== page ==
The 2022-2023 Lake Ontario Tributary Angler Survey ran from mid-September through mid-April and covered 21 streams along the New York shoreline. The total estimated effort was 1.2 million angler hours, with the Salmon River leading the way at 766,000 angler hours. Chinook salmon were the most numerous species in the reported catch with an estimated approximately 130,000 landed, followed by steelhead (74,000), brown trout (44,000), and coho salmon (12,000).

A narrated presentation of the full results is available on YouTube.

Fisheries Management on Lake Ontario

Freshwater Fishing Regulations Guide Survey Results

Freshwater Fishing Regulations Guide Cover, little girl holding a fish

Earlier in the year we surveyed licensed anglers and Fishing Line subscribers to gain insight into what your preferences are for the size, design, and content of our Freshwater Fishing Regulations Guide (PDF).

Overall, survey results suggest that a smaller-size guide with a full-color cover and content would be most favorable. We'd like to express our appreciation to the almost 14,000 anglers that responded to the survey.

Freshwater Fishing Regulations Guide Survey Results





Fisheries Staff Spotlight - Steve Grausgruber, Research Scientist

Steve holding a fish on a boat

I am a Fish Culture Research Scientist with the DEC Bureau of Fisheries at Central Office in Albany. I received my Bachelor of Science in Fisheries and Aquatic Sciences and a Master of Science in Fish Biology from Iowa State University. In addition to my education, I have held fisheries positions with a myriad of entities that include Kansas State University, Iowa Department of Natural Resources, Iowa State University, and Idaho Fish and Game. This is my third position with DEC; I also worked as a Lake Champlain Creel Clerk and a Fish Culturist 1 at Adirondack Fish Hatchery.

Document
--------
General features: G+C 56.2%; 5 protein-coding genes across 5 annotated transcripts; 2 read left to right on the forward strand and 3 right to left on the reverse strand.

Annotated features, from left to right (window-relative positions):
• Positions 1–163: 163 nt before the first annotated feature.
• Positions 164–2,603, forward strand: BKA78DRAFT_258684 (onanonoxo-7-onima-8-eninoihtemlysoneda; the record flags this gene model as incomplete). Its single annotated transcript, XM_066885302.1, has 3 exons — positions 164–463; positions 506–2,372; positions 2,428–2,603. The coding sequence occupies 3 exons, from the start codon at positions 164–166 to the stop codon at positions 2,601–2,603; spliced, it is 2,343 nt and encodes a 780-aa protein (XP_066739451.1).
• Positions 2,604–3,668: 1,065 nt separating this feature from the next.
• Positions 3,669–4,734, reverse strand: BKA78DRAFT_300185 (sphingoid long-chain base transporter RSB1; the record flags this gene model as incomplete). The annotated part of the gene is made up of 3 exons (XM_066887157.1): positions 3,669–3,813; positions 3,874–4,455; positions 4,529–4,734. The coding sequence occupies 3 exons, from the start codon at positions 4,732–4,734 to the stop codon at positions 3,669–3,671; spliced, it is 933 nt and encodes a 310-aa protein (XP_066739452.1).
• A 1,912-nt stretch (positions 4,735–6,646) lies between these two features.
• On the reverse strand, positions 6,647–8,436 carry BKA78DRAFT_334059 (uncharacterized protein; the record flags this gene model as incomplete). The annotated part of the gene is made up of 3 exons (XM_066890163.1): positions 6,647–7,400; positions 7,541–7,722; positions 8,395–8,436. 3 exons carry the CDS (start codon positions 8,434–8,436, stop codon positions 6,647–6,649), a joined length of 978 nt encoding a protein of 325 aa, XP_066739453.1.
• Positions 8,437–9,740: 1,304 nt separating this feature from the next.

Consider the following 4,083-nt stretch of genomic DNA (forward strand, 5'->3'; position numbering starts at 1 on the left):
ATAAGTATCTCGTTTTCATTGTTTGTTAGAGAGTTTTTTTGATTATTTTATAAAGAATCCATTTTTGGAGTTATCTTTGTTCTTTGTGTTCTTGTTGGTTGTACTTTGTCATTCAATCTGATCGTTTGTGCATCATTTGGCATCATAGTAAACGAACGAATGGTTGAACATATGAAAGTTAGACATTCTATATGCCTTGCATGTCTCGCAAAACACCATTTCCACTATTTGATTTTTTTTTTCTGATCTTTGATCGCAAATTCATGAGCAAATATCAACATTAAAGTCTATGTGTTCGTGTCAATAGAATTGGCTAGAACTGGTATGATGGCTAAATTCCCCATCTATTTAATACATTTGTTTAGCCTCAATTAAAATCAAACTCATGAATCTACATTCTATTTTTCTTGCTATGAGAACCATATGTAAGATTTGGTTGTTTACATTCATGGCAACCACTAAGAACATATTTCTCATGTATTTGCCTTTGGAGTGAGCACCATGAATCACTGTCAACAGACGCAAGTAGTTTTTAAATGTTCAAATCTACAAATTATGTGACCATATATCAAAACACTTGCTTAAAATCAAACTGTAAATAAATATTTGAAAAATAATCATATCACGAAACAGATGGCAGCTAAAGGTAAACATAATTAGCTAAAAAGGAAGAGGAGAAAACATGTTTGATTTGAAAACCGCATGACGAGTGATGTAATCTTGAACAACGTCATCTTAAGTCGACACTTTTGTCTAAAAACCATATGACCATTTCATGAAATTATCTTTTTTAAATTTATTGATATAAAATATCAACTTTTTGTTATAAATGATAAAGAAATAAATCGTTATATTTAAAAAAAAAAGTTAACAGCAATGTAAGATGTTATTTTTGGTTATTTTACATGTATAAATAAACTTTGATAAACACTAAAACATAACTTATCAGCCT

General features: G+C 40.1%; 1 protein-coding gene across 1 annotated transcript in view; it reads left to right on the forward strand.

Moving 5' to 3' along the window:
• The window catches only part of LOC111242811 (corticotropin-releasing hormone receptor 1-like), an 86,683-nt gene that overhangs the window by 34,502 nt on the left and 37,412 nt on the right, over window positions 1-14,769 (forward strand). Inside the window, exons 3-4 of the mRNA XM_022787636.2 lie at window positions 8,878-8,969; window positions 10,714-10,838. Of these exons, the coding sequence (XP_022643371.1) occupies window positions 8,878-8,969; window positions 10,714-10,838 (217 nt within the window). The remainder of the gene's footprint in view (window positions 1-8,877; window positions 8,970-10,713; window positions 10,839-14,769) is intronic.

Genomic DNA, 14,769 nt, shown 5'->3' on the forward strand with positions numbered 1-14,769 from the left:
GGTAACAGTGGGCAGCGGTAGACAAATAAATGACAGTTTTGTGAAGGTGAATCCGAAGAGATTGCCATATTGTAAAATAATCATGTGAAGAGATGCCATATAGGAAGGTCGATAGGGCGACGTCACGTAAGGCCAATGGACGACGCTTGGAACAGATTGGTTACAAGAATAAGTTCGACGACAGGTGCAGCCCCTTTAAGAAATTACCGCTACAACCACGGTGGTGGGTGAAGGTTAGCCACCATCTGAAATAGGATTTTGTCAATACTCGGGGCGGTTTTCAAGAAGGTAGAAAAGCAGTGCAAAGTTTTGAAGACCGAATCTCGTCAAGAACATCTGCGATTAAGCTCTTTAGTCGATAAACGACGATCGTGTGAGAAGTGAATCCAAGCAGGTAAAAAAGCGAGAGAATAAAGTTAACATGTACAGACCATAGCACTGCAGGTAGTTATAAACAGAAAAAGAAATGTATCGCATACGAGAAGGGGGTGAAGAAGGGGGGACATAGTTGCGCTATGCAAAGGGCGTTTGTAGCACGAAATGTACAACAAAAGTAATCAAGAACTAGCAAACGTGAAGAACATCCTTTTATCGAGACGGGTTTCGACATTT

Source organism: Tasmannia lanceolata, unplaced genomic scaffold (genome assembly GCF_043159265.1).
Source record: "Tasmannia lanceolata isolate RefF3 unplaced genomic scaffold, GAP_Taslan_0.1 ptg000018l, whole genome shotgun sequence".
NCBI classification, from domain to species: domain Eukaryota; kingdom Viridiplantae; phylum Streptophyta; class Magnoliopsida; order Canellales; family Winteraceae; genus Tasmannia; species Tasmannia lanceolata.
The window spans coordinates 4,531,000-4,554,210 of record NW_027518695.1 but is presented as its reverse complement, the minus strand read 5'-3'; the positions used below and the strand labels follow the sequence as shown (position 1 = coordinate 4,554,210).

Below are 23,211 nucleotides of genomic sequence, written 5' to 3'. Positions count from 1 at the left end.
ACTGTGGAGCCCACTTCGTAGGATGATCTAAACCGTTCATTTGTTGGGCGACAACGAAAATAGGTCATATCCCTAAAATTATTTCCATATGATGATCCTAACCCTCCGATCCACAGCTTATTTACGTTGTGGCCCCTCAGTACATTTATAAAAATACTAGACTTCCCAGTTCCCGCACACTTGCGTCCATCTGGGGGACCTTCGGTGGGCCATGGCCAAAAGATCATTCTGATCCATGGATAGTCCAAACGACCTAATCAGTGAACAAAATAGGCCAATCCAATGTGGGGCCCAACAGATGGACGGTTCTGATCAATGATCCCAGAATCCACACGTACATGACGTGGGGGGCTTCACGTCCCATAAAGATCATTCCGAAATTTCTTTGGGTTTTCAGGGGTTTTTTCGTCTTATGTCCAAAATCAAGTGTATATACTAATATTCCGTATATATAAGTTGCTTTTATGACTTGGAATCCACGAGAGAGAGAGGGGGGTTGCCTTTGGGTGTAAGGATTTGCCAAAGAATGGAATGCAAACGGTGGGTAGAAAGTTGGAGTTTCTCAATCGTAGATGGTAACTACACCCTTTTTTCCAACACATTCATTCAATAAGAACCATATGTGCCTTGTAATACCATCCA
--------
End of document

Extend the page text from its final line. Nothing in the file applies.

New York State operates 12 hatcheries that produce a variety of species for stocking into state waters. A focus of my position is to design research projects that evaluate our fish culture methods and techniques to make recommendations to improve our processes so that production goals are met in the most efficient manner possible. Some recent projects include a comparison of feed types on brown trout production and evaluating length at stocking of yearling stream trout. I genuinely enjoy all aspects of fisheries research; this includes everything from experimental design to data analysis and report writing. Furthermore, knowing that my research plays a pivotal role in improving the quality of our stocked fishes makes my job extremely rewarding.

Although I enjoyed my time working across the country and appreciate how it diversified my fisheries experience, I always knew I wanted to come back home. I grew up in Alexandria Bay on the St. Lawrence River where life revolved around the water. Fishing was front and center and I was hooked at an early age. This continues to this day, as I spend the majority of my free time fishing or planning for the next fishing trip. I am fortunate to have a wife that shares my angling enthusiasm and appreciate spending time with her on the water.